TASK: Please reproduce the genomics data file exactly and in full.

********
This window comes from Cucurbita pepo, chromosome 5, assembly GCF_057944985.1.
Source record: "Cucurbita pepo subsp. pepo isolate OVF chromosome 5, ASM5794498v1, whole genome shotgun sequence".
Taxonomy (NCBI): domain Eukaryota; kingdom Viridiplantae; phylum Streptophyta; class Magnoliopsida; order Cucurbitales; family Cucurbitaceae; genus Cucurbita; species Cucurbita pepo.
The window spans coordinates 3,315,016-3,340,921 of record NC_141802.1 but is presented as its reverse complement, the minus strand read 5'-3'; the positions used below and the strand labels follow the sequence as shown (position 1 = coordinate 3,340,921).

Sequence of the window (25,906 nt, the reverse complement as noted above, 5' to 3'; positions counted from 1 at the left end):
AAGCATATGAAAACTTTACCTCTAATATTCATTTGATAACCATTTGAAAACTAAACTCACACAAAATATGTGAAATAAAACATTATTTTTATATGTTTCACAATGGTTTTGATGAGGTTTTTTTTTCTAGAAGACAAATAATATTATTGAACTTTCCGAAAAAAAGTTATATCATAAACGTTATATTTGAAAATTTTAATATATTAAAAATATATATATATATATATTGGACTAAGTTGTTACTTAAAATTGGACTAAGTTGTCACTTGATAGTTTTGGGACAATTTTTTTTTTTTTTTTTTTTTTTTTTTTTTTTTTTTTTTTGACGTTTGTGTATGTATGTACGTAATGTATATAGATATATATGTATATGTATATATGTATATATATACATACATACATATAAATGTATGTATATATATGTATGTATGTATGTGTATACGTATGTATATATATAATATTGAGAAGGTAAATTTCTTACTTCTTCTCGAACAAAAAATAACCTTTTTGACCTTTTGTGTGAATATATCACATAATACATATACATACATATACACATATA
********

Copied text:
This window comes from Cucurbita pepo, chromosome 5, assembly GCF_057944985.1.
Source record: "Cucurbita pepo subsp. pepo isolate OVF chromosome 5, ASM5794498v1, whole genome shotgun sequence".
Taxonomy (NCBI): domain Eukaryota; kingdom Viridiplantae; phylum Streptophyta; class Magnoliopsida; order Cucurbitales; family Cucurbitaceae; genus Cucurbita; species Cucurbita pepo.
The window spans coordinates 3,315,016-3,340,921 of record NC_141802.1 but is presented as its reverse complement, the minus strand read 5'-3'; the positions used below and the strand labels follow the sequence as shown (position 1 = coordinate 3,340,921).

Sequence of the window (25,906 nt, the reverse complement as noted above, 5' to 3'; positions counted from 1 at the left end):
AAGCATATGAAAACTTTACCTCTAATATTCATTTGATAACCATTTGAAAACTAAACTCACACAAAATATGTGAAATAAAACATTATTTTTATATGTTTCACAATGGTTTTGATGAGGTTTTTTTTTCTAGAAGACAAATAATATTATTGAACTTTCCGAAAAAAAGTTATATCATAAACGTTATATTTGAAAATTTTAATATATTAAAAATATATATATATATATATTGGACTAAGTTGTTACTTAAAATTGGACTAAGTTGTCACTTGATAGTTTTGGGACAATTTTTTTTTTTTTTTTTTTTTTTTTTTTTTTTTTTTTTTTGACGTTTGTGTATGTATGTACGTAATGTATATAGATATATATGTATATGTATATATGTATATATATACATACATACATATAAATGTATGTATATATATGTATGTATGTATGTGTATACGTATGTATATATATAATATTGAGAAGGTAAATTTCTTACTTCTTCTCGAACAAAAAATAACCTTTTTGACCTTTTGTGTGAATATATCACATAATACATATACATACATATACACATATA